At the same time President Donald Trump is sending thousands of American troops to the Mexican border to defend against caravans of Central American migrants and proposing to end birthright citizenship, U.S. Sen. Ron Johnson said he agrees with the president that the nation’s immigration system needs to be fixed.
“It’s hard to convey how utterly broken the system is,” Johnson, R-Wis., told the Leader-Telegram editorial board on Wednesday.
Under the current system, some illegal immigrants are caught and released three or four times in the same day, said Johnson, who is traveling the state to stump for Republican candidates ahead of Tuesday’s election.
The caravans of migrants heading toward the southern U.S. border are just a symptom of the illegal immigration problem, as about 1,400 people are apprehended trying to enter the United States without proper documentation every day, said Johnson, chairman of the Senate’s Homeland Security Committee.
He also criticized the lengthy appeals process that can drag out for up to five years and often ends with migrants just remaining in the country without documentation.
“We reward people for coming into this country illegally, and that’s what we’ve got to fix,” he said, acknowledging that the U.S. government shouldn’t be separating migrant children from their parents.
“If our goal is to stem the flow and turn this from an illegal process to a legal process that’s controlled so we know what the numbers are and can have proper assimilation … then we have to get control over that, and the only way to do that is to end those incentives and those rewards,” Johnson said.
That includes automatic citizenship for babies born in this country to undocumented immigrants, a practice that Trump said this week he might consider revoking through an executive order.
While Republican House Speaker Paul Ryan said Tuesday that “obviously” the president couldn’t end the widely recognized constitutional right of birthright citizenship with an executive order, Johnson said he was open to discussing the idea.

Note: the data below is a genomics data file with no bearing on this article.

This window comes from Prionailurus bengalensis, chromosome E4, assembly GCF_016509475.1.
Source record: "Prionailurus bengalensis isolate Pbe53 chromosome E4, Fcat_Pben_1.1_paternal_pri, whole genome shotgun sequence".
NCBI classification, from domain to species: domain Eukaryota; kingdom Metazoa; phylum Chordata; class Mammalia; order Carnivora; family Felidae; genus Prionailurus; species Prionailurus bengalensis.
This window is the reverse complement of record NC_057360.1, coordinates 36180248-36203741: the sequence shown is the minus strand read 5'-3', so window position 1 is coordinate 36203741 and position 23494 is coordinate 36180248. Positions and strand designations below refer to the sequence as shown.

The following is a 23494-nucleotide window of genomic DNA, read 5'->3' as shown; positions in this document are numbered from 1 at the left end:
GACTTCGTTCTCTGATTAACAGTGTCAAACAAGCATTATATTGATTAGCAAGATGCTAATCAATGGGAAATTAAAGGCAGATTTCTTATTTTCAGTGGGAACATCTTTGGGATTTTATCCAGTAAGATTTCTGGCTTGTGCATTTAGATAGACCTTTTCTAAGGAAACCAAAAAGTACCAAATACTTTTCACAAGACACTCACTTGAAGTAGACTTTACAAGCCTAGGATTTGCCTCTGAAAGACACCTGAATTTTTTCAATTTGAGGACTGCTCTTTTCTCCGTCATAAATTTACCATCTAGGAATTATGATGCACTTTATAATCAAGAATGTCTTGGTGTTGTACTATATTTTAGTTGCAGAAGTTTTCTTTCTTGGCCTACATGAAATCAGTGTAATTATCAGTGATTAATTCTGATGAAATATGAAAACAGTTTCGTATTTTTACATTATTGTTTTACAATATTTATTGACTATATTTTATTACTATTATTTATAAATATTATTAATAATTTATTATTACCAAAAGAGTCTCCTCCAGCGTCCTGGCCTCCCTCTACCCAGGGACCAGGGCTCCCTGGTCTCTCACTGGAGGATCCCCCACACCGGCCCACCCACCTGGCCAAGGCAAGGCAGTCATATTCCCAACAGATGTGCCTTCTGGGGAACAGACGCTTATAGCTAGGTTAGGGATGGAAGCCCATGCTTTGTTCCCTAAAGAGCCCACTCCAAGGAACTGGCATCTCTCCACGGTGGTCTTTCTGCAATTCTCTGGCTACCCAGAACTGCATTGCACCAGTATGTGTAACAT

“I know we can’t do it through an executive order without a court challenge, but I think it makes sense to have the discussion,” Johnson said, adding that he would leave the debate over whether such a move would violate the 14th Amendment in the hands of constitutional scholars.
Asked about calls for politicians to tone down their rhetoric in the wake of the recent mass shooting that killed 11 Jewish worshipers at a Pittsburgh synagogue and the spree of explosives sent to leading Democrats and Democratic Party supporters, Johnson decried the actions.
“These acts of violence are just that,” he said. “They’re acts of evil. That’s not a political act. That’s a violent act. That’s a crime.”
Johnson then went on to say he believes all of the political anger and organized protests are coming from the left and that conservatives generally are just passionate about preserving Americans’ liberty and freedom.
Emails sent Wednesday to state Democratic Party officials seeking comment were not returned.
Liberals get upset with some of the things Trump says, but that’s just “part of his shtick” and his sense of humor, Johnson said, adding that he believes the president calling the media the “enemy of the people” was out of line.
Regarding campaign finance reform, Johnson called the U.S. system “terrible” and said he supports full disclosure of donors to candidates but opposes disclosure of donors to advocacy groups for privacy reasons.
He does not believe limits should be placed on donations to candidates because he would consider that an infringement of donors’ free speech rights.
“Money is speech,” Johnson said. “It just is.”